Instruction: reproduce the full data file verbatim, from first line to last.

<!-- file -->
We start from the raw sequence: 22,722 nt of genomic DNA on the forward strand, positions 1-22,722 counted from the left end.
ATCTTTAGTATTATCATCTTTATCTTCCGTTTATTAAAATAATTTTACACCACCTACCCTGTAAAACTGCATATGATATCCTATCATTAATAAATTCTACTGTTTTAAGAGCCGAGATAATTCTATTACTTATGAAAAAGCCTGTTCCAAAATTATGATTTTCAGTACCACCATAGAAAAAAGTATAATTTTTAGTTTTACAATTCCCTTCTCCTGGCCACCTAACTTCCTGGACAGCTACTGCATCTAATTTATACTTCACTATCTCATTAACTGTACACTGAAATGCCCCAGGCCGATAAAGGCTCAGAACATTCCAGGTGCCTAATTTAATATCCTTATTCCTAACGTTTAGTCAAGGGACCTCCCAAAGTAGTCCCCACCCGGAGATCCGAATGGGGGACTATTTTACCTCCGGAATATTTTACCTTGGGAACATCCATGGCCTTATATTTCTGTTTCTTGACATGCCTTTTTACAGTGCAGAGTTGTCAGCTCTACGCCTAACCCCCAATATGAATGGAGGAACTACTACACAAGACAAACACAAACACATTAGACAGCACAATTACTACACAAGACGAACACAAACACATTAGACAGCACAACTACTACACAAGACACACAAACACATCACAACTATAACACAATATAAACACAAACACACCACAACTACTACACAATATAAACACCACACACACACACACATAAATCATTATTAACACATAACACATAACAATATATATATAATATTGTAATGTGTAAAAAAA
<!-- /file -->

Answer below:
We start from the raw sequence: 22,722 nt of genomic DNA on the forward strand, positions 1-22,722 counted from the left end.
ATCTTTAGTATTATCATCTTTATCTTCCGTTTATTAAAATAATTTTACACCACCTACCCTGTAAAACTGCATATGATATCCTATCATTAATAAATTCTACTGTTTTAAGAGCCGAGATAATTCTATTACTTATGAAAAAGCCTGTTCCAAAATTATGATTTTCAGTACCACCATAGAAAAAAGTATAATTTTTAGTTTTACAATTCCCTTCTCCTGGCCACCTAACTTCCTGGACAGCTACTGCATCTAATTTATACTTCACTATCTCATTAACTGTACACTGAAATGCCCCAGGCCGATAAAGGCTCAGAACATTCCAGGTGCCTAATTTAATATCCTTATTCCTAACGTTTAGTCAAGGGACCTCCCAAAGTAGTCCCCACCCGGAGATCCGAATGGGGGACTATTTTACCTCCGGAATATTTTACCTTGGGAACATCCATGGCCTTATATTTCTGTTTCTTGACATGCCTTTTTACAGTGCAGAGTTGTCAGCTCTACGCCTAACCCCCAATATGAATGGAGGAACTACTACACAAGACAAACACAAACACATTAGACAGCACAATTACTACACAAGACGAACACAAACACATTAGACAGCACAACTACTACACAAGACACACAAACACATCACAACTATAACACAATATAAACACAAACACACCACAACTACTACACAATATAAACACCACACACACACACACATAAATCATTATTAACACATAACACATAACAATATATATATAATATTGTAATGTGTAAAAAAA